Learning a new language can sometimes feel like a never-ending trek through tricky grammar and vocabulary. But fear not, because today we’re taking a hilarious detour from the serious stuff and diving into the world of Mongolian idioms. These quirky expressions not only provide a glimpse into the culture but also add a splash of humor to your language learning journey.
So, buckle up for a fun ride as we explore 15 of the funniest and most common Mongolian idioms, along with their English counterparts.
Top 15 Best Mongolian Idioms To Learn The Language
1. To Milk A Bull – Bultargakh N Khoshin Shog
Ah, the age-old practice of milking bulls – Бултаргах нь хошин шог. In Mongolian conversations, that’s a metaphor for attempting the impossible. This idiom is akin to “drawing water from a stone” in English. Just imagine trying to milk a bull, and you’ll get the picture!
2. The sky won’t become a pot – Tenger Khos Baih Bolokhgui
If you’ve ever wished the sky could turn into a cooking pot, this idiom is for you. Written as Тэнгэр хос байх болохгүй, it’s used to remind someone that their extravagant dreams might just be a tad unrealistic. In English, we might say “when pigs fly.”
3. Like A Camel Seeing Thorns – Khon’ Sordog
It’s used when someone looks utterly bewildered or confused, much like a camel faced with an unexpected prickly situation. It is written as Хонь сорьдог.
4. To Tie A Louse To A Blade Of Grass – Shorondoo Shuluun Aldakh
Can you imagine attempting to tie a louse to a blade of grass? Well, neither can Mongolians! This idiom, written as Шорондоо шулуун алдаг, highlights the absurdity of doing something entirely pointless – similar to the English saying “make a mountain out of a molehill.”
5. A Sheep In A White Fence – Tsagaan Khertsgiin Mal
This idiom perfectly captures the idea of a person who appears innocent and harmless on the outside but might have a few tricks up their sleeve. It’s like “a wolf in sheep’s clothing” in English, only with a delightful Mongolian twist. It is written as Цагаан хэрцгийн мал.
6. To Make A Haystack For Someone Else’s Camel – Uhliin Shireenig Khovorduulakh
Think about it: why would you painstakingly make a haystack a camel? This idiom, written as Үхлийн ширээнийг ховордуулах, is used to describe going out of your way to help someone who doesn’t appreciate your efforts, much like “casting pearls before swine” in English.
7. To Retrieve Butter From Tea – Khorkhoid Sanaa Butsaakh
As much as we’d love to extract butter from tea, it’s just not happening. This idiom signifies a futile attempt – similar to the English expression “to beat a dead horse.” It is written as Хорхойд санаа буцаах.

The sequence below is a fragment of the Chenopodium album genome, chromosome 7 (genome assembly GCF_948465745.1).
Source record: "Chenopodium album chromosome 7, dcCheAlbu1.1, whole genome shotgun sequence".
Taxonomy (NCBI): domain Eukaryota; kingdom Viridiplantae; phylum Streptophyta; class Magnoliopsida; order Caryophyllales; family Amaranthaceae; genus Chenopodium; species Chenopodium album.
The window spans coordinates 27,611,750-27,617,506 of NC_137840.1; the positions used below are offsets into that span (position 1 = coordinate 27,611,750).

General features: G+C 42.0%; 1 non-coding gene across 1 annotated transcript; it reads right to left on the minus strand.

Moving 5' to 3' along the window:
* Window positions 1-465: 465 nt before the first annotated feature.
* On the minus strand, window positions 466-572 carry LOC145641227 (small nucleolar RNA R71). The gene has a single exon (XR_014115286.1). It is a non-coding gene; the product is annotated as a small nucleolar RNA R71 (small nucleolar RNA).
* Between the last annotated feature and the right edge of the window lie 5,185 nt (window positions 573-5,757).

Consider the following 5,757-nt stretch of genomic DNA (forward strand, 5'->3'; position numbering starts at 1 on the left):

8. To Look For Two Humps On A Single-humped Camel – Khoyor Khongoroi-goo Khaih
Хоёр хонгоройгоо хайх – this one is used when someone is overcomplicating a simple task. In English, it’s like “making a mountain out of a molehill.”
9. Your Camel Isn’t Big – ShorooIikh Chi Bus
Don’t be alarmed if a Mongolian tells you your camel isn’t big (Шороо их чи бус) – they’re simply saying you’re overestimating yourself. It’s akin to “don’t count your chickens before they hatch” in English.
10. A Wild Horse Doesn’t Long For A Saddle – Aldartai Yamaa Sakhal Baria Bus
It’s a poetic way of saying “you can’t tame a wild heart only the profit,” much like the English idiom “a rolling stone gathers no moss.” It is written as Алдартай ямаа сахал бариа бус.
11. To Search For Glasses While Wearing Them – Shav’jyn Amtaig Dunduur Khaij Butsaakh
Шавьжын амтайг дундуур хайж буцаах. This idiom hilariously points out someone’s oversight, similar to the English idiom “can’t see the forest for the trees.”
12. To Catch A Mouse With A Sneeze – Chikhereer Chikhig Tatakh
Imagine trying to catch a mouse with a sneeze – that’s just as unlikely as the situation this idiom describes. It’s like the English expression “chasing your tail.” The idiom is written as Чихэрээр чихийг татах.
13. To Love Your Mother Like Your Glasses – Eejee Mash Khairlaa Shav’jakh
This idiom emphasizes deep love and appreciation even the abundance, similar to the English phrase “to love someone to bits.” It is written as Ээжээ маш хайрлаа шавьжах.
14. To Have White Food During A Philosophical Discussion – Ukhaany Shirdeg Tsagaan Khol Baih
It’s like the English phrase “talking shop over lunch.” This idiom is written as Ухааны ширдэг цагаан хоол байх.
15. To Find A Camel In The Gobi – Khorin Zoriud Khondoo Aldna
Locating a single camel in the vast Gobi Desert is quite a feat – just as improbable as what this idiom describes. It’s akin to the English idiom “finding a needle in a haystack.” It is written as Хорин зориуд хоньдоо алдна.
And there you have it, curious language learners! Mongolian idioms that’ll have you chuckling your way to language proficiency and the country’s customs. Remember, behind every idiom lies a cultural chuckle you can share with good friends or a local. You can also learn about Mongolian proverbs & beginner phrases to learn the language.
So, dive into the linguistic world of Mongolia and uncover the wit, humor, and wisdom these escaped words hold. Happy learning, and may your camels always find their way back to the steppes of understanding!
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